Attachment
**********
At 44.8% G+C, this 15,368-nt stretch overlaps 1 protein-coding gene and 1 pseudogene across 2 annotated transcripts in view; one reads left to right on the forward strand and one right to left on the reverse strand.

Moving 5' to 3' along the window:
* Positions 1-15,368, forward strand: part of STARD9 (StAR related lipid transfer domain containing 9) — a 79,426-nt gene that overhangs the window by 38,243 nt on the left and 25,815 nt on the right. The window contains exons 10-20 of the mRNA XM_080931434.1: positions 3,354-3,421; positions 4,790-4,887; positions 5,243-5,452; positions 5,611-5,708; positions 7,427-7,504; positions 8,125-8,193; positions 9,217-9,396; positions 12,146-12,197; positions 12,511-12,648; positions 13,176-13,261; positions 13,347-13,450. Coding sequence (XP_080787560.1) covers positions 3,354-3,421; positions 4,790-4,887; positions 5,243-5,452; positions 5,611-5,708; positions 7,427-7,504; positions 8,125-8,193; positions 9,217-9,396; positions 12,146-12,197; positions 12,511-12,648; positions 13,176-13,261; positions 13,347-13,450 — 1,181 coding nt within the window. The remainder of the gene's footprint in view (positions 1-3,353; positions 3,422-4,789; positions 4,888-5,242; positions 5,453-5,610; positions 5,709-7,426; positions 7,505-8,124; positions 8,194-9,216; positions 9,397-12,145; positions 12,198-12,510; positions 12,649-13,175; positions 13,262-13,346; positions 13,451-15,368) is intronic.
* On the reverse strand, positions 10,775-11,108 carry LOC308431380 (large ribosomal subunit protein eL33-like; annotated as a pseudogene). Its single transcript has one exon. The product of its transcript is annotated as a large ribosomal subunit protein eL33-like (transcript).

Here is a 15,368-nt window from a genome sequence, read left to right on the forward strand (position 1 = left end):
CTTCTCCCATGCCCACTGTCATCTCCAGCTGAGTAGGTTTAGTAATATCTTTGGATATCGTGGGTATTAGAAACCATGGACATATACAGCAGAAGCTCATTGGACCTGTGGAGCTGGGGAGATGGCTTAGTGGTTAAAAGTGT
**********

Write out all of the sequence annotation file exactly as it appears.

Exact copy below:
At 44.8% G+C, this 15,368-nt stretch overlaps 1 protein-coding gene and 1 pseudogene across 2 annotated transcripts in view; one reads left to right on the forward strand and one right to left on the reverse strand.

Moving 5' to 3' along the window:
* Positions 1-15,368, forward strand: part of STARD9 (StAR related lipid transfer domain containing 9) — a 79,426-nt gene that overhangs the window by 38,243 nt on the left and 25,815 nt on the right. The window contains exons 10-20 of the mRNA XM_080931434.1: positions 3,354-3,421; positions 4,790-4,887; positions 5,243-5,452; positions 5,611-5,708; positions 7,427-7,504; positions 8,125-8,193; positions 9,217-9,396; positions 12,146-12,197; positions 12,511-12,648; positions 13,176-13,261; positions 13,347-13,450. Coding sequence (XP_080787560.1) covers positions 3,354-3,421; positions 4,790-4,887; positions 5,243-5,452; positions 5,611-5,708; positions 7,427-7,504; positions 8,125-8,193; positions 9,217-9,396; positions 12,146-12,197; positions 12,511-12,648; positions 13,176-13,261; positions 13,347-13,450 — 1,181 coding nt within the window. The remainder of the gene's footprint in view (positions 1-3,353; positions 3,422-4,789; positions 4,888-5,242; positions 5,453-5,610; positions 5,709-7,426; positions 7,505-8,124; positions 8,194-9,216; positions 9,397-12,145; positions 12,198-12,510; positions 12,649-13,175; positions 13,262-13,346; positions 13,451-15,368) is intronic.
* On the reverse strand, positions 10,775-11,108 carry LOC308431380 (large ribosomal subunit protein eL33-like; annotated as a pseudogene). Its single transcript has one exon. The product of its transcript is annotated as a large ribosomal subunit protein eL33-like (transcript).

Here is a 15,368-nt window from a genome sequence, read left to right on the forward strand (position 1 = left end):
CTTCTCCCATGCCCACTGTCATCTCCAGCTGAGTAGGTTTAGTAATATCTTTGGATATCGTGGGTATTAGAAACCATGGACATATACAGCAGAAGCTCATTGGACCTGTGGAGCTGGGGAGATGGCTTAGTGGTTAAAAGTGT